Bottoms up was probably not the toast the government had in mind
when it launched the alcohol harm reduction strategy,
But as those in the alcohol field have been keen to point out,
“arse” (AHRS) is the resulting acronym. And for those
who work on the treatment side of things, this was probably what
they thought when they first laid eyes on the document.
For the strategy, finally launched last month after a wait of six
years, does little to help beleaguered treatment services out of
their immediate financial crisis. While the identification and
treatment of alcohol misuse is one of the strategy’s four
central pillars, it seems that the government’s preoccupation
with antisocial behaviour is what has really driven its agenda.
Cold comfort for the one in 13 UK adults dependent on
The treatment chapter of the strategy is by far the weakest and
offers little prospect of bringing services back from the brink as
there is no cash with it. Waiting lists for treatment are long and
access can be very difficult for those living outside main urban
areas. Yet the 100,000 referrals taken by services each year
represent just a third of the estimated 300,000 who need
Even the services that do exist are struggling to stay open. Liz
Smith, chief executive of Alcohol and Drug Services in Manchester,
says she hoped the strategy would have money with it as a big
expansion of services is needed.
“We can’t market our services to the public. You cannot
market a service that doesn’t exist or which is already over
capacity. People are coming to us with chronic problems and
sometimes there is simply nothing we can do,” she says.
In one area of Lancashire, she continues, just two alcohol
counsellors from her service receive all the referrals from social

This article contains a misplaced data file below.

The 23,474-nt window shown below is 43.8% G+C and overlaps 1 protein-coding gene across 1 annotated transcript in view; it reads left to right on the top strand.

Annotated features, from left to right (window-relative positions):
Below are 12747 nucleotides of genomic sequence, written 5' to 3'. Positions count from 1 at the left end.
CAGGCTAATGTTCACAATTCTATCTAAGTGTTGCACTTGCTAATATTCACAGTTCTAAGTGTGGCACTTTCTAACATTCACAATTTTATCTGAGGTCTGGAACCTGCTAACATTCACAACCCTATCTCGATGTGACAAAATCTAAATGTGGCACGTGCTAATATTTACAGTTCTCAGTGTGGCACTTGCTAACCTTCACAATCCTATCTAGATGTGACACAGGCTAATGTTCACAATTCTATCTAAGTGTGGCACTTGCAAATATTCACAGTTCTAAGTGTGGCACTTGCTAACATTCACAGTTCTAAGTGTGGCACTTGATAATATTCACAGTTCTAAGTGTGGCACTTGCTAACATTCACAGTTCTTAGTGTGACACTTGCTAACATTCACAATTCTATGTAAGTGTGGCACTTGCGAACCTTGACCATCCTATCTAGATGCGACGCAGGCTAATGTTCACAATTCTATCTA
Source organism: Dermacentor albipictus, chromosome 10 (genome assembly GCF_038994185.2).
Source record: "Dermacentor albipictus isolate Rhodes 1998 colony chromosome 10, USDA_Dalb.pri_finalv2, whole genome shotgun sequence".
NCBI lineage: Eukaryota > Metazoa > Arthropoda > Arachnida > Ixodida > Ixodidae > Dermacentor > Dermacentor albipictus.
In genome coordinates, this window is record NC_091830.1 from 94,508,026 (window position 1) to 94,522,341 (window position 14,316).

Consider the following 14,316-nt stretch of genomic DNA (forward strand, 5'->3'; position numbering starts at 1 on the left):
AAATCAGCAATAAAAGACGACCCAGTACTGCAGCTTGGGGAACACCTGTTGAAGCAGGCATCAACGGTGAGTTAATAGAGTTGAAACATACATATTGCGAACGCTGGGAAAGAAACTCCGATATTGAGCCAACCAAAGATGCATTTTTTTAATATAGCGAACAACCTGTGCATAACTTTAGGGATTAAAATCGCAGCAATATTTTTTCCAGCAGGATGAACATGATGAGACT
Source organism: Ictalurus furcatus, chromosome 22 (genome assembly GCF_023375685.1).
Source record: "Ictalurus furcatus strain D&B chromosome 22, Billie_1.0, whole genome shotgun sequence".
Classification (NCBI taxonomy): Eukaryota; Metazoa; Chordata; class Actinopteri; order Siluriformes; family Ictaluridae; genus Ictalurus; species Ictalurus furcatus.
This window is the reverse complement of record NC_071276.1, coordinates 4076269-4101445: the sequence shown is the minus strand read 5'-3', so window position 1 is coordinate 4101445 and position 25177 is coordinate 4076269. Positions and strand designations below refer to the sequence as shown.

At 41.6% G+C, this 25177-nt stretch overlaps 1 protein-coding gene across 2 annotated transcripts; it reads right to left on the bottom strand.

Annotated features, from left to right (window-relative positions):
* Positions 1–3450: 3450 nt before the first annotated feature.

services, doctors and other agencies. They deal with about 400 new
clients every year and in order for the service to cope it has to
be staffed with volunteers.
“One local GP said people are being allowed to die. Nothing
can be done because the services are not out there. The only route
into hospital is through A&E departments,” says
Flicker of optimism
Although the absence of cash is a major disappointment to those
on the frontline, there is a flicker of optimism regarding the
government’s plans to audit the demand and provision of
alcohol treatment by 2005. The strategy says this information will
be used as a basis for “a programme of improvement”.
However, the amount of time needed to carry out the audit could
have disastrous consequences.
“This audit is a good thing in principle, but it leaves the
treatment field in crisis for a year. We want to see things put in
place to make sure treatment capacity is not lost,” says
Richard Phillips, director of policy and services at Alcohol
He suggests a contingency fund of between £10 million and
£20 million, accompanied by a clear direction from the
government to primary care trusts telling them they must not reduce
treatment capacity while the audit is going on.
Historically, alcohol services have been funded out of the money
allocated for drugs services, but with the National Treatment
Agency breathing down their necks some of those who commission
services have felt under pressure to stop funding alcohol
The strategy proposes setting up pilots to experiment with